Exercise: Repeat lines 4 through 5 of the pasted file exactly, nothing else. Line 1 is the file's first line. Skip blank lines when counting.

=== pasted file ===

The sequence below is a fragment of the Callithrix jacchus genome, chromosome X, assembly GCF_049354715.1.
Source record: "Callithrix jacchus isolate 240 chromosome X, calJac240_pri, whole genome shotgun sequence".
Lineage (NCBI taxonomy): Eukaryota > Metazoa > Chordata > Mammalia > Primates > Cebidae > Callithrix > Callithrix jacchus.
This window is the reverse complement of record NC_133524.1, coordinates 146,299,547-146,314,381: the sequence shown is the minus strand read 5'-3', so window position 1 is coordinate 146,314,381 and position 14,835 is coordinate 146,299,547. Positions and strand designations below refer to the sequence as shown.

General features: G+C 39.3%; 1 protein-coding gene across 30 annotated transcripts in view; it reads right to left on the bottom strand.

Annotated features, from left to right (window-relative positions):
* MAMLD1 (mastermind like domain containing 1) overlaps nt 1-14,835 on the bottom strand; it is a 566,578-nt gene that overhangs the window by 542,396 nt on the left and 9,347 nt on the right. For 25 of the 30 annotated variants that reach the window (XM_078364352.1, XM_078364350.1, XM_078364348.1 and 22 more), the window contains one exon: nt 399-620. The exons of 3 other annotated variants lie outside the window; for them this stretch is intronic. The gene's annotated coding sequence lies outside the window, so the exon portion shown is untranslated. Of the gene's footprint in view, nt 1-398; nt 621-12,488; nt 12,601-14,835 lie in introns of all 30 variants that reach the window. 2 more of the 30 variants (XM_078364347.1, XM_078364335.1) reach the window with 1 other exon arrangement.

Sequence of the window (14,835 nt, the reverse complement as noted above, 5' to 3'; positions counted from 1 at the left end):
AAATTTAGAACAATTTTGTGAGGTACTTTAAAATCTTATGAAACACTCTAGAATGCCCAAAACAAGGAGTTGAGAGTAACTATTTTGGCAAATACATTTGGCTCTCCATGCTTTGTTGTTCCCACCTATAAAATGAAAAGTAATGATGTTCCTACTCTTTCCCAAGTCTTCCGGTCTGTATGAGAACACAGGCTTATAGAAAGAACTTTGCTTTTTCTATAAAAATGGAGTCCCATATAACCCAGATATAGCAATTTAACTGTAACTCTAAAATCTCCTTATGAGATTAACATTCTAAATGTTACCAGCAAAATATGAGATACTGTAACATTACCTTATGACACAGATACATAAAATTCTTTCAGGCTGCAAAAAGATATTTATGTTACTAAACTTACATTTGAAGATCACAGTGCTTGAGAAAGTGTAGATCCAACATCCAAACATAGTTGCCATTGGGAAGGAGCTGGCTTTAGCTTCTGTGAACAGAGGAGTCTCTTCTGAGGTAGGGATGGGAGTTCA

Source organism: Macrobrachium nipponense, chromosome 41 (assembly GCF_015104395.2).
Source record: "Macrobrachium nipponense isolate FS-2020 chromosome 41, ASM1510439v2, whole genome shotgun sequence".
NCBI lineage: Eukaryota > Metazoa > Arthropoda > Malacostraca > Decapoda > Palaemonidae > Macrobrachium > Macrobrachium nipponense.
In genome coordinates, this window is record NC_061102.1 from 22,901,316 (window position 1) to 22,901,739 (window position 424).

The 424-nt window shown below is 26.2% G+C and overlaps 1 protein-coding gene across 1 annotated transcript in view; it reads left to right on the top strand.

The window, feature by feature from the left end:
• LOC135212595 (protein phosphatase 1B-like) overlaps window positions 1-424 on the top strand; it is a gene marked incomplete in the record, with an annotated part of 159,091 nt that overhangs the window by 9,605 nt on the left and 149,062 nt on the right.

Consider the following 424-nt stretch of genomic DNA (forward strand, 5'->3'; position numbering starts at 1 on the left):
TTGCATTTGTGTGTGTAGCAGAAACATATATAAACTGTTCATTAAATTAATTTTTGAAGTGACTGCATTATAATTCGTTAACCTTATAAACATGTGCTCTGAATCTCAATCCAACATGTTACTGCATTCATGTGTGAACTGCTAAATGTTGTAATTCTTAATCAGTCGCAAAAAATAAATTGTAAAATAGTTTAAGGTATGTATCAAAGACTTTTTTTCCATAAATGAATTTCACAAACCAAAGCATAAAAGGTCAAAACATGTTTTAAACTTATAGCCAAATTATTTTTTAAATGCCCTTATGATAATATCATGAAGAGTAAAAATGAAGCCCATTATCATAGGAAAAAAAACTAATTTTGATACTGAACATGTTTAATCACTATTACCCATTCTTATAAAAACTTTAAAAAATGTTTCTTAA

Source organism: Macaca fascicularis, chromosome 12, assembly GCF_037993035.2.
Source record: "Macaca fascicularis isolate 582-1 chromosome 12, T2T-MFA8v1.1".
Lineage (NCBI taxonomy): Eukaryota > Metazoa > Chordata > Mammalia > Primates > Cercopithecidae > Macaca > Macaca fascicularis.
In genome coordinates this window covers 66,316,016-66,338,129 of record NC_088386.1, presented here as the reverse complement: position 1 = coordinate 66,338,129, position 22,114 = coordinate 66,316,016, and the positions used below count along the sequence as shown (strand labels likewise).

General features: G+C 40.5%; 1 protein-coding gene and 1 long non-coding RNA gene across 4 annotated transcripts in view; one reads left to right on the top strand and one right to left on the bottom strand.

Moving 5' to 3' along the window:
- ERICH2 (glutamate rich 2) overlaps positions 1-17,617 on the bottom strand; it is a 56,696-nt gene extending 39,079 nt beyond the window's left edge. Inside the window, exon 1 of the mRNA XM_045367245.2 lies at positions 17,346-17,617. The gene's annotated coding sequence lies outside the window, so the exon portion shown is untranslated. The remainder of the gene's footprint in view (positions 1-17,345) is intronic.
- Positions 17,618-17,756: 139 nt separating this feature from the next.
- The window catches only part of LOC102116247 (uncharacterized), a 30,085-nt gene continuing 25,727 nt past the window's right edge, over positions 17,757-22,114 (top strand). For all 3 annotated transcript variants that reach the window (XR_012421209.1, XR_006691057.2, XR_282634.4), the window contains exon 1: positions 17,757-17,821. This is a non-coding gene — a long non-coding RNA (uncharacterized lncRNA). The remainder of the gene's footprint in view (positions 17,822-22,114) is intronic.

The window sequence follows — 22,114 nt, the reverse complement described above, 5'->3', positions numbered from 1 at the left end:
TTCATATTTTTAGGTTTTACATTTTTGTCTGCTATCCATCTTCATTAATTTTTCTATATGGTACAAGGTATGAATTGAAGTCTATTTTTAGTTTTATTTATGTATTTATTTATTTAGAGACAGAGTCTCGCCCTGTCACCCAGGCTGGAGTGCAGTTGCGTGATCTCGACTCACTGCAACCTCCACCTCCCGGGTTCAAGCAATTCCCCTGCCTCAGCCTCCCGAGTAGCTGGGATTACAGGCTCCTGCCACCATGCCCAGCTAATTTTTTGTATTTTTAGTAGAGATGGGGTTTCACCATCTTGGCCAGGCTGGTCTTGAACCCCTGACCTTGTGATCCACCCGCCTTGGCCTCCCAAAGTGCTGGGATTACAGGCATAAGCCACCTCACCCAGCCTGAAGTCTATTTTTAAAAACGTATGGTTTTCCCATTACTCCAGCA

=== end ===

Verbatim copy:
This window is the reverse complement of record NC_133524.1, coordinates 146,299,547-146,314,381: the sequence shown is the minus strand read 5'-3', so window position 1 is coordinate 146,314,381 and position 14,835 is coordinate 146,299,547. Positions and strand designations below refer to the sequence as shown.

General features: G+C 39.3%; 1 protein-coding gene across 30 annotated transcripts in view; it reads right to left on the bottom strand.